An analysis of the impact of the Brexit vote on academics carried out by the The Russell Group has found an increase in the numbers of EU citizens leaving their academic posts since the Brexit vote, and a decrease in the number of EU citizens coming to the UK to fill vacant academic posts. The Russell Group is a self selected association of 24 research universities in the UK, including Oxford and Cambridge, who represent their members interests primarily to the UK parliament. The data used was from the Higher Education Statistics Agency, which serves as the official agency for the collection, analysis, and dissemination on higher education in the UK.

In 2015-16 3,865 EU nationals quit jobs in academic posts in Russell Group universities. In 2016-17 the number was 4,280, an 11% increase. During the same time periods, the number of non-EU academics leaving their posts rose by 4%, and the number of UK academics leaving their posts rose by 5%. The proportion of EU academics hired by Russell Group universities from overseas went from 48% in the 2016-17 period to only 43% in the 2017-18 period, meaning that more of the EU nationals who are being hired by Russell Group universities were already UK residents. While the overall number of EU academics working in Russell Group universities rose by 4% in 2017-18, this is the lowest growth in a decade, in what is otherwise a growing industry. The Russell Group argue that if urgent action isn’t taken, and these trends continue, UK universities will soon have a net loss in EU academics year on year.

The Russell Group is calling on Prime Minister Boris Johnson to make good on political promises made during the Brexit referendum in 2016 and to guarantee working and residency rights to academics from the EU before the October 31 Brexit deadline. In the analysis, Senior Policy Analyst for The Russell Group Dr Hollie Chandler writes “For any prime minister interested in the health of a sector that is a major national asset, and fundamental to our future economic success, this should be a concern”. She later writes “Our new Prime Minister must address this situation as a priority and take action to provide certainty and reassurance to EU academics. If not, the UK risks losing many talented EU teachers, researchers, technicians and innovators who are so fundamental to the success of our sector”.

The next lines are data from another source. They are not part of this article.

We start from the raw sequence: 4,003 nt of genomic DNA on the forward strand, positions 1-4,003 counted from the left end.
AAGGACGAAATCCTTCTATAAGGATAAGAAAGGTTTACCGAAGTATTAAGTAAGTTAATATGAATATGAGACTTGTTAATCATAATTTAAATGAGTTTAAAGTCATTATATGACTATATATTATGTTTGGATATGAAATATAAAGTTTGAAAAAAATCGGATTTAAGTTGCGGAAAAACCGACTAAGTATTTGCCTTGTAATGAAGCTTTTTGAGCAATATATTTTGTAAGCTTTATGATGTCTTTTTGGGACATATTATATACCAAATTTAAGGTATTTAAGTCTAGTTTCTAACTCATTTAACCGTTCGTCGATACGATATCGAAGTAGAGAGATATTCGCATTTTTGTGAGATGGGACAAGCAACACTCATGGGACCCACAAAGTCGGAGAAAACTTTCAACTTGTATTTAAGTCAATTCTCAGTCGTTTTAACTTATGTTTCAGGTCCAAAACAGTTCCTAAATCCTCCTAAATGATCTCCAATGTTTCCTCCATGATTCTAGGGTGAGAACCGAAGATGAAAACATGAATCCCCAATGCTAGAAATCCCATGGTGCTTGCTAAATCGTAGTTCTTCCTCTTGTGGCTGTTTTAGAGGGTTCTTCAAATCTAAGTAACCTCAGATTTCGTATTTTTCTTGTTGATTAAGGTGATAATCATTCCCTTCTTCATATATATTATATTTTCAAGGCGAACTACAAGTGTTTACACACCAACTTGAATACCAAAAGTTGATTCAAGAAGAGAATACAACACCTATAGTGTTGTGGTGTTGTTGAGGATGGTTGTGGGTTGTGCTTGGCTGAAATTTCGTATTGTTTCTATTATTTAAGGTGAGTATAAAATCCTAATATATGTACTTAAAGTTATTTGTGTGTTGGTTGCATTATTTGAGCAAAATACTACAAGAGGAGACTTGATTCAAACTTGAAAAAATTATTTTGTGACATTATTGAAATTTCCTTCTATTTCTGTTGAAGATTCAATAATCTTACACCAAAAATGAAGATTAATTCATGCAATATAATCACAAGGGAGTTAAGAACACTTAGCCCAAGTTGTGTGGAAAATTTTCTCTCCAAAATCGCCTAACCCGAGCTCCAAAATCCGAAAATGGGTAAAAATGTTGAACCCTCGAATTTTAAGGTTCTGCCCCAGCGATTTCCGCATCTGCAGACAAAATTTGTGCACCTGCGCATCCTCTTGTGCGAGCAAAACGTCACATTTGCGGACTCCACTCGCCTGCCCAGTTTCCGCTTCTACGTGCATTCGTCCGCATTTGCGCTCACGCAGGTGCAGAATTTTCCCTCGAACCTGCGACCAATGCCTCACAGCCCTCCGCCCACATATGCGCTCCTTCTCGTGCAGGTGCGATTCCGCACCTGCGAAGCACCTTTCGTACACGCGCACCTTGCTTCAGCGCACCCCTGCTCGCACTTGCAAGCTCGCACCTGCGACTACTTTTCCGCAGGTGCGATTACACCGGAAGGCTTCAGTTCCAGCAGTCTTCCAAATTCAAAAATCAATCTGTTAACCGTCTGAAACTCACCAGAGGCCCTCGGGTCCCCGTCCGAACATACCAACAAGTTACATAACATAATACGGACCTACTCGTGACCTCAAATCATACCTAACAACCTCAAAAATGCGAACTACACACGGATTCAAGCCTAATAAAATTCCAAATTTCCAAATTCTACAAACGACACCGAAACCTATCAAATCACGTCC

Director of Policy and Advocacy at the Higher Education Policy Institute, a UK think tank, Rachel Hewitt has called the Data “concerning,” adding “Much of the discussion about the impact of Brexit on higher education has been on the impact on students, but the impact staff at UK universities has clearly already been significant…EU academics help to make our universities the first-class institutions they are, and they have a particularly critical role in the research we conduct.” She echoed Dr Chandlers calls on the government, saying that “The government needs to take action to ensure that the UK remains an inviting place for talented academics across the world to come to work.”

Responding to the report, a Department for Education spokesperson said, “As this report rightly recognises, our universities’ non-UK workforce grew again in 2017-18 and the increasing diversity of our higher-education system is one of the many reasons it continues to thrive. We are stepping up our preparations to leave the EU, which includes making sure our world-class universities are able to continue with important research and teaching. We are making an unequivocal guarantee to the 3.2 million EU nationals living and working among us, and they will have the absolute certainty of the right to live and remain in the UK.”

The UK Government has already started a settlement scheme for EU nationals living in the UK, however the rights promised on the scheme are yet to be enshrined into UK law. These rights had previously been defined in Theresa May’s Withdrawal bill, but that bill was defeated in parliament. The Russell Group are seeking these legal protections for EU academics in the Immigration and Social Security Co-ordination (EU Withdrawal) Bill which is currently awaiting a date for its third reading in parliament.

Another concern for academics who remain in the UK is access to funding. Following Brexit, it will be unlikely that researchers in UK university will be eligible for European Research Council (ERC) Grants, or qualify for Marie Skłodowska Curie Actions that give researchers money to spend time working in a lab in a different country. In the decade before 2016, UK scientists won 22% of ERC grants awarded. Non-EU member participation in ERC projects from 2020 is still being discussed, and UK science minister Chris Skidmore and director of the Alan Turing Institute Adrian Smith has begun a project to investigate the possibility of having a UK research Grant Scheme to attract researchers to the UK. Nevertheless, it is unlikely that these grants will be able to make up for the losses in EU funding post Brexit.